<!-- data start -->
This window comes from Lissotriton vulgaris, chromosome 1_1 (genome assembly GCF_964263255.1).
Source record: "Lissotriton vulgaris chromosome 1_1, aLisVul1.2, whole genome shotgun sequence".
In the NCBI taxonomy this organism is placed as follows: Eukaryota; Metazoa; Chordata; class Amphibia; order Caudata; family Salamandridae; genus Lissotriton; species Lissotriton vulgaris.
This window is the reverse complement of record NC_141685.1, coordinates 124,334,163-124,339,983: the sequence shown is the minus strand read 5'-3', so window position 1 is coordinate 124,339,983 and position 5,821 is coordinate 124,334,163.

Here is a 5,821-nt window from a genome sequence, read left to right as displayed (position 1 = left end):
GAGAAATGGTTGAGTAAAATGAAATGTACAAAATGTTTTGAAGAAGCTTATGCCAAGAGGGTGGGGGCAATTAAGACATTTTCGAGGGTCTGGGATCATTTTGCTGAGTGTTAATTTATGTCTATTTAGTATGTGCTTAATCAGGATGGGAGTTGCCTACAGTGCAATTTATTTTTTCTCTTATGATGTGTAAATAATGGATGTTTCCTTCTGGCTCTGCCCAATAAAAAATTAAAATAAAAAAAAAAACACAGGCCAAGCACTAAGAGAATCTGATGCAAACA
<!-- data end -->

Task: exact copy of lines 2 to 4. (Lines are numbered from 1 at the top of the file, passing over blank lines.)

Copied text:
Source record: "Lissotriton vulgaris chromosome 1_1, aLisVul1.2, whole genome shotgun sequence".
In the NCBI taxonomy this organism is placed as follows: Eukaryota; Metazoa; Chordata; class Amphibia; order Caudata; family Salamandridae; genus Lissotriton; species Lissotriton vulgaris.
This window is the reverse complement of record NC_141685.1, coordinates 124,334,163-124,339,983: the sequence shown is the minus strand read 5'-3', so window position 1 is coordinate 124,339,983 and position 5,821 is coordinate 124,334,163.